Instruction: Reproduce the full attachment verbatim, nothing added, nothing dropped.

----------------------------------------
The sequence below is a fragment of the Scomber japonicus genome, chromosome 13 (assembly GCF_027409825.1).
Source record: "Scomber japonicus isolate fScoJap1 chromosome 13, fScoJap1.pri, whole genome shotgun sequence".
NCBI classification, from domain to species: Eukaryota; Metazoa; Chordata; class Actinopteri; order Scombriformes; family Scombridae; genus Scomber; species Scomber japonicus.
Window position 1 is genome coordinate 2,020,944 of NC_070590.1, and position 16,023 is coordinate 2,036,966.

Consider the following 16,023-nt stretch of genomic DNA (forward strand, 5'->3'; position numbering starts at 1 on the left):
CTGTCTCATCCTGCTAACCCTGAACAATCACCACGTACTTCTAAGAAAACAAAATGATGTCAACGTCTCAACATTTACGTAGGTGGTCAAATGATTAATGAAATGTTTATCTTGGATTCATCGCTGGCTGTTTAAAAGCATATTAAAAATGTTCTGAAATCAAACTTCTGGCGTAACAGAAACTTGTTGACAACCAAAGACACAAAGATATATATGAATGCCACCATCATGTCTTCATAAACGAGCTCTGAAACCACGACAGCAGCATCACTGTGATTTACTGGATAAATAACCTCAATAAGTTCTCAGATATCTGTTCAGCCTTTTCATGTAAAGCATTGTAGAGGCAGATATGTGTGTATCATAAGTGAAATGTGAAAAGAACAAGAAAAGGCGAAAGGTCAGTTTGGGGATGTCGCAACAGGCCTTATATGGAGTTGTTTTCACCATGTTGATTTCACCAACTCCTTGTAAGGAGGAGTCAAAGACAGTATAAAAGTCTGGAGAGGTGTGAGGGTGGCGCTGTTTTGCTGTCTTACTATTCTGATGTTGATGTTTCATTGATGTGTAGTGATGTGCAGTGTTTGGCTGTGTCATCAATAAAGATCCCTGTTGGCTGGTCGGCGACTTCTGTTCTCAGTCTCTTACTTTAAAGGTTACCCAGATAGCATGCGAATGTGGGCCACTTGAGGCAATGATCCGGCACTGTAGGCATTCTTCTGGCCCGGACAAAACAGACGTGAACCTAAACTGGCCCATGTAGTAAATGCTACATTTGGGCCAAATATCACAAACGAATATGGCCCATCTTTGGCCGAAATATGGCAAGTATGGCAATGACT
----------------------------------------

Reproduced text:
The sequence below is a fragment of the Scomber japonicus genome, chromosome 13 (assembly GCF_027409825.1).
Source record: "Scomber japonicus isolate fScoJap1 chromosome 13, fScoJap1.pri, whole genome shotgun sequence".
NCBI classification, from domain to species: Eukaryota; Metazoa; Chordata; class Actinopteri; order Scombriformes; family Scombridae; genus Scomber; species Scomber japonicus.
Window position 1 is genome coordinate 2,020,944 of NC_070590.1, and position 16,023 is coordinate 2,036,966.

Consider the following 16,023-nt stretch of genomic DNA (forward strand, 5'->3'; position numbering starts at 1 on the left):
CTGTCTCATCCTGCTAACCCTGAACAATCACCACGTACTTCTAAGAAAACAAAATGATGTCAACGTCTCAACATTTACGTAGGTGGTCAAATGATTAATGAAATGTTTATCTTGGATTCATCGCTGGCTGTTTAAAAGCATATTAAAAATGTTCTGAAATCAAACTTCTGGCGTAACAGAAACTTGTTGACAACCAAAGACACAAAGATATATATGAATGCCACCATCATGTCTTCATAAACGAGCTCTGAAACCACGACAGCAGCATCACTGTGATTTACTGGATAAATAACCTCAATAAGTTCTCAGATATCTGTTCAGCCTTTTCATGTAAAGCATTGTAGAGGCAGATATGTGTGTATCATAAGTGAAATGTGAAAAGAACAAGAAAAGGCGAAAGGTCAGTTTGGGGATGTCGCAACAGGCCTTATATGGAGTTGTTTTCACCATGTTGATTTCACCAACTCCTTGTAAGGAGGAGTCAAAGACAGTATAAAAGTCTGGAGAGGTGTGAGGGTGGCGCTGTTTTGCTGTCTTACTATTCTGATGTTGATGTTTCATTGATGTGTAGTGATGTGCAGTGTTTGGCTGTGTCATCAATAAAGATCCCTGTTGGCTGGTCGGCGACTTCTGTTCTCAGTCTCTTACTTTAAAGGTTACCCAGATAGCATGCGAATGTGGGCCACTTGAGGCAATGATCCGGCACTGTAGGCATTCTTCTGGCCCGGACAAAACAGACGTGAACCTAAACTGGCCCATGTAGTAAATGCTACATTTGGGCCAAATATCACAAACGAATATGGCCCATCTTTGGCCGAAATATGGCAAGTATGGCAATGACT